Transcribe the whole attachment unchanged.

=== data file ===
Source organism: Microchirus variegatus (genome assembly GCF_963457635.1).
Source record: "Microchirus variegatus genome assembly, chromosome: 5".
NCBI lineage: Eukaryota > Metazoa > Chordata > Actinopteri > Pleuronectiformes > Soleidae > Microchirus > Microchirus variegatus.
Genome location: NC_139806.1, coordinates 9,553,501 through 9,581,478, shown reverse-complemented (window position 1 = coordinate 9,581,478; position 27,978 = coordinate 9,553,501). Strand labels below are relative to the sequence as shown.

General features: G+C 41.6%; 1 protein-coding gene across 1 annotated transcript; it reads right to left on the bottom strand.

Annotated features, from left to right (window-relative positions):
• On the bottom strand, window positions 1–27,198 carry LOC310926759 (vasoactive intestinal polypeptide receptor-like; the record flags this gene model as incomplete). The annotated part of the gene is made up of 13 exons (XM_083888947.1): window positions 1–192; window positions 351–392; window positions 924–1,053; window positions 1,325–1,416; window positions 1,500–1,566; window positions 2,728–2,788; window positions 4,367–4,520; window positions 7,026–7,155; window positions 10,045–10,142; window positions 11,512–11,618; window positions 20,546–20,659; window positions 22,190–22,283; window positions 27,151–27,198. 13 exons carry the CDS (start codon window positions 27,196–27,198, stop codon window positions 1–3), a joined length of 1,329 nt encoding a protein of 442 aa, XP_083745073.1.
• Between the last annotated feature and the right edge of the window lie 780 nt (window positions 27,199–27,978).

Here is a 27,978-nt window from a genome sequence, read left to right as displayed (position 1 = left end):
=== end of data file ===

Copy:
Source organism: Microchirus variegatus (genome assembly GCF_963457635.1).
Source record: "Microchirus variegatus genome assembly, chromosome: 5".
NCBI lineage: Eukaryota > Metazoa > Chordata > Actinopteri > Pleuronectiformes > Soleidae > Microchirus > Microchirus variegatus.
Genome location: NC_139806.1, coordinates 9,553,501 through 9,581,478, shown reverse-complemented (window position 1 = coordinate 9,581,478; position 27,978 = coordinate 9,553,501). Strand labels below are relative to the sequence as shown.

General features: G+C 41.6%; 1 protein-coding gene across 1 annotated transcript; it reads right to left on the bottom strand.

Annotated features, from left to right (window-relative positions):
• On the bottom strand, window positions 1–27,198 carry LOC310926759 (vasoactive intestinal polypeptide receptor-like; the record flags this gene model as incomplete). The annotated part of the gene is made up of 13 exons (XM_083888947.1): window positions 1–192; window positions 351–392; window positions 924–1,053; window positions 1,325–1,416; window positions 1,500–1,566; window positions 2,728–2,788; window positions 4,367–4,520; window positions 7,026–7,155; window positions 10,045–10,142; window positions 11,512–11,618; window positions 20,546–20,659; window positions 22,190–22,283; window positions 27,151–27,198. 13 exons carry the CDS (start codon window positions 27,196–27,198, stop codon window positions 1–3), a joined length of 1,329 nt encoding a protein of 442 aa, XP_083745073.1.
• Between the last annotated feature and the right edge of the window lie 780 nt (window positions 27,199–27,978).

Here is a 27,978-nt window from a genome sequence, read left to right as displayed (position 1 = left end):